Simple ways to reduce your family’s carbon footprint

March 3, 20200

There’s no doubt the atmosphere around the subject of climate change is, well, changing. Globally, young people are taking a stand against the way our planet is being treated and the need for leaders to take urgent action, with teenage Swedish climate activist Greta Thunberg leading the way. The ‘Greta Effect’ has shone a light on the realities of global warming, and united young people in climate strikes around the world.

When it comes to future impacts of our lifestyle choices, a lot is still unknown. However, we do know the higher your carbon footprint, the more damage caused to the environment. A carbon footprint is the total greenhouse gas emissions that come from the production and use of a product or service, such as transportation, housing and food. These gases trap heat in the atmosphere, causing global warming.

This is where you can help. We’ve put together a list of several simple things you and your family can do in your daily life that have a huge effect on the environment. Remember to get your school involved too, as these can be fun activities for children to share with their classmates, so we can all start reducing our carbon emissions, today.

Eat Local

The products in your local supermarket may have come from countries around the world and all that transportation on trucks, trains, and planes adds up to a big impact on the environment. Read labels and where possible, opt for locally-produced, in season foods. Visiting a local market to choose fresh foods is a great family activity, and your children can take some to school to share with their classmates! Check out websites http://www.farmersmarkets.org.nz/find-a-market.html and https://www.ripenear.me to find delicious, fresh produce grown in your area.

Plant a garden

Better yet, grow your own food. Growing fruits and vegetables in your own backyard, is not only good for the environment, it’s a great way to teach your children about where food comes from and get them involved in the kitchen. Set aside a corner of your garden for growing small crops like tomatoes, strawberries, peas, beans and peppers. Enjoy harvesting your food with your children and using it to prepare delicious, eco-friendly snacks for their lunchbox.
Here are some tips to get you started, https://www.yates.co.nz/child, and information on what to plant each season, https://www.stuff.co.nz/life-style/homed/garden/85565720/the-beginners-guide-to-starting-a-vege-garden-10-fast-and-easy-crops. Also check out #kidsgardeningnz on Instagram for ideas and inspiration.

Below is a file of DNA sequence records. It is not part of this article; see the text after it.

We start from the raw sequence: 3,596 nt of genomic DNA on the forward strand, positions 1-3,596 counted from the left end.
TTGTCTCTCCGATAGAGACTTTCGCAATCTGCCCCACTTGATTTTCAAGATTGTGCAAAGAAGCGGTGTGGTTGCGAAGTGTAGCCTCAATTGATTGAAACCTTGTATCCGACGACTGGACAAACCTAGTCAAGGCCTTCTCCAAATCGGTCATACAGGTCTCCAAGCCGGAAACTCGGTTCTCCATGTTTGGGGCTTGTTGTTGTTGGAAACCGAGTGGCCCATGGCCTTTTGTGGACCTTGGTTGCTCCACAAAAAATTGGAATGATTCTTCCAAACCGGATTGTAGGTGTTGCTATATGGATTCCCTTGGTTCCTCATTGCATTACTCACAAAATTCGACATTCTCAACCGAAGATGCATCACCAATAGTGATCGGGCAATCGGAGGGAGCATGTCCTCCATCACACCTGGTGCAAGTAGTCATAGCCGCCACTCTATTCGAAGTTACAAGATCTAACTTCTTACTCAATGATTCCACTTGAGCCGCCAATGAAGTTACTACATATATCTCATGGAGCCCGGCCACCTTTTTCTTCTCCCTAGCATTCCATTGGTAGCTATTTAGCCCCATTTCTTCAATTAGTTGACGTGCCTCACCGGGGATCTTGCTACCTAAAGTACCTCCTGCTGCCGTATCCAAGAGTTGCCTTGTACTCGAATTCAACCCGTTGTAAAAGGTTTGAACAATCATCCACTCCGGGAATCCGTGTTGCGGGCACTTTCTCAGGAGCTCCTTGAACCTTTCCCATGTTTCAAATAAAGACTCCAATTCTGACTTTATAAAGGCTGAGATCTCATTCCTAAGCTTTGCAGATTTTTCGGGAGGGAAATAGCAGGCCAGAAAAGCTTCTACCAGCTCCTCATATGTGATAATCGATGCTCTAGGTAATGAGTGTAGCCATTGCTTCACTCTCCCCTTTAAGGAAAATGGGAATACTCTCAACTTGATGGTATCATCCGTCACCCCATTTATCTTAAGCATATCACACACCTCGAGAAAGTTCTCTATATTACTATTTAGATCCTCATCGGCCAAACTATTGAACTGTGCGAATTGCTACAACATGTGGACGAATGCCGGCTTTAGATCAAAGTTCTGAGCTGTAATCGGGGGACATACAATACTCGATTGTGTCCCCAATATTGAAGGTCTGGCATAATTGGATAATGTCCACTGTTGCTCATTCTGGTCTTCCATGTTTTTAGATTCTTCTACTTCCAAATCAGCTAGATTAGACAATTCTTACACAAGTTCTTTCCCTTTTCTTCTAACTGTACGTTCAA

Reduce waste

There are some simple solutions to help you lower your food waste and save money. Plan your weekly meals by checking what food you already have and making a grocery list before you go. This will ensure you have enough food for all of your meals, and stop impulse buying. Get creative with your leftovers and extra produce from your garden instead of throwing them away, or freeze them. These can be reheated for fast after school snacks or meals. Check out this website for lots of great ideas on how to use up your leftovers, https://lovefoodhatewaste.co.nz/recipe/using-leftovers/.


  • Much of our household rubbish ends up in landfills. Recycling gives packaging and products a new life, and getting your family and school involved, can have a huge impact on your carbon footprint.
  • Here are some ways to make sure your waste ends up in the right place:
    – Check the number inside the triangle on the bottom of plastic containers to see whether it can be recycled (most council recycling collections accept 1 and 2).
    – Clean empty food containers
    – Separate them into containers for glass, plastic, tin cans and glass
    – Leave them out on your council collection day or deliver to accepted drop-off points
    – For a complete guide on what you can and can’t recycle in NZ, click here https://www.newshub.co.nz/home/new-zealand/2018/08/a-complete-guide-to-what-you-can-and-can-t-recycle-in-new-zealand.html. Found a great use for your recycled materials? Post your photo on #recyclenz.

Drive less

Driving releases carbon emissions, so reducing how often you use the car is a great way to help the environment. Before hopping into the car, consider other options – could you carpool to school with other local families, use public transport, cycle or walk instead? You’ll not only save money on fuel; going carless can also be a great way to get fit!

Changing your daily habits is one of the most significant things you can do to help the planet. By reducing your carbon footprint, you’ll not only be taking your environment into consideration, you’ll also learn new skills, save money and have fun as a family.

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